What a Mild Winter Means for Wildlife
By Tommy McCarthy, Environmental Educator
It’s no secret that this winter has been fairly underwhelming when it comes to consistent freezing temperatures. Today I looked back at some of my wildlife photos from February 2021, and the images are full of wintry backgrounds that evoke memories of sitting in the cold, snow-blanketed, and quiet woods. As I write this in early February of 2023, it is 50 degrees and sunny. We have had a few sparse streaks of freezing days, but the winter weather is just not sticking. Reflecting on past years and comparing them to this one, I began to wonder how the mild winter might be impacting our wildlife.
At first glance, it is clear that the lack of snow makes it easier for animals to forage and find food. If you have a bird feeder, you may be noticing less traffic compared to previous winters because of this - birds are easily able to find enough food without snow on the ground, and don’t need to burn as much of their energy keeping themselves warm. Mammals that forage and hunt also benefit and can easily find enough to sustain themselves on the open forest floors. On the other side of that coin however, these animals may be at increased risk of getting ticks and tick borne illnesses. Ticks only become dormant when the ground is covered by snow or when temperatures stay below 35°F, so a warmer winter with no snow means that ticks remain active for a longer portion of the season. Additionally, ticks only start to die when temperatures are sustained at below 15°F, so more may survive this winter to reach the age where they can reproduce. Not having to worry about ticks is something I usually appreciate as a silver-lining to hiking in the bitter cold, but this year the risk remains and could worsen in the months to come.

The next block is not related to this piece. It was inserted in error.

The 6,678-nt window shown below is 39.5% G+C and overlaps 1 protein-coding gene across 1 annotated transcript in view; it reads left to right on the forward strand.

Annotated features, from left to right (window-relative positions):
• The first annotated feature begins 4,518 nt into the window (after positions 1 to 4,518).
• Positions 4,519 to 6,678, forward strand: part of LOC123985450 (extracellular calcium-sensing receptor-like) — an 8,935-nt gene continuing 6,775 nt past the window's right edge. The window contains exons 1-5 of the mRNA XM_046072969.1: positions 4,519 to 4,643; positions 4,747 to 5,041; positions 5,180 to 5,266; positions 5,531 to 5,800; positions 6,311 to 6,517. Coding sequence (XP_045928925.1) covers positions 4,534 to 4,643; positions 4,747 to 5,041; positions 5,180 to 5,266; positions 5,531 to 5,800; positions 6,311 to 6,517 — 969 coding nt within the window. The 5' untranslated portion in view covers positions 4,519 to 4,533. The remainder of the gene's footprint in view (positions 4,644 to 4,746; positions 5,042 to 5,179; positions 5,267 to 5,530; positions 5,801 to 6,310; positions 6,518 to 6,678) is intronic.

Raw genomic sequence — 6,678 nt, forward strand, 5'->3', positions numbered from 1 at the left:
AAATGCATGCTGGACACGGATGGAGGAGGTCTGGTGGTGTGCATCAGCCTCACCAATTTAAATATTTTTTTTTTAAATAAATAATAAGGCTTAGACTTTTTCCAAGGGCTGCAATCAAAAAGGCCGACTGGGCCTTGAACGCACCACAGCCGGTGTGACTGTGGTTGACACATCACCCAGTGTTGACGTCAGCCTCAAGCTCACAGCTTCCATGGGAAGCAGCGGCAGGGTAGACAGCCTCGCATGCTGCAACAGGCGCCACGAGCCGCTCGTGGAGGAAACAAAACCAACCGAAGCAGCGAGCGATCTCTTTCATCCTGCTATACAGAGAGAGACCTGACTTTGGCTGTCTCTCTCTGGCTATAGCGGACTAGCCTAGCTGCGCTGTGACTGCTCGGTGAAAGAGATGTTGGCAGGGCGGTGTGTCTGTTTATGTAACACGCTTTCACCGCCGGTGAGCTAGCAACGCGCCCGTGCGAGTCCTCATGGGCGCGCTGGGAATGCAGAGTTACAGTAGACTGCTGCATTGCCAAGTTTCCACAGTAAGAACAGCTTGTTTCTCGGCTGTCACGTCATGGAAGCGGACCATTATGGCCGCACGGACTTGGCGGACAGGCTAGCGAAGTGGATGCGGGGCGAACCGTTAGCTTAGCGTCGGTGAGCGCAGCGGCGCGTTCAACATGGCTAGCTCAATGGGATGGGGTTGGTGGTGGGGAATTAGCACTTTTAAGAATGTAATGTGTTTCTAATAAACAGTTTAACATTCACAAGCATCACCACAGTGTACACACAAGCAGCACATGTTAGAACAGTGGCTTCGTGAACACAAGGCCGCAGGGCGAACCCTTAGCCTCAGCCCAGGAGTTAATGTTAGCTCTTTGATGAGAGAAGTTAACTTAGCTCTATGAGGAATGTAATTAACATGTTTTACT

The mild winter seems to have some negative and positive effects for wildlife that remains active - but what about animals that hibernate through the season? Some amphibians and reptiles such as toads and box turtles burrow underneath the soil during winter and enter a period of inactivity known as brumation. The impact that a mild winter can have on these animals is a bit harder to intuit. Normally, these critters actually benefit from the insulation that a blanket of snow provides. Without that extra layer of protection, the short bursts of freezing days we are experiencing could lead to higher mortality rates as frost more quickly penetrates deeper into the soil. Some insects are also negatively impacted by the temperature fluctuations and overall milder season. If the trend of warmth remains strong, bumble bees can mistakenly emerge from hibernation before the early flowering plants they rely on have bloomed.
All in all, while we may think a warmer winter makes it easier for animals to survive, there are more nuanced interactions that occur in our environment as the seasonal weather deviates from what has historically been normal. It is difficult to predict how the smaller individual impacts of increasingly mild winters and variable snow cover will culminate to affect the ecosystem at large.
Traver, T. (2016, January 7). How a warm winter impacts local wildlife . The Adirondack Almanack. Retrieved February 9, 2023, from https://www.adirondackalmanack.com/2016/01/a-warm-winters-winners-and-losers.html
Tiedeman, M. (2020, December 10). Why is it good to have the ground covered by snow? Soils Matter, Get the Scoop! Retrieved February 9, 2023, from https://soilsmatter.wordpress.com/2017/02/15/why-is-it-good-to-have-the-ground-covered-by-snow/
Koppel, O., & Kerr, J. T. (2022, July 28). Strong phenological shifts among bumblebee species in North America can help predict extinction risk. Biological Conservation. Retrieved February 9, 2023, from https://www.sciencedirect.com/science/article/abs/pii/S0006320722002282?via%3Dihub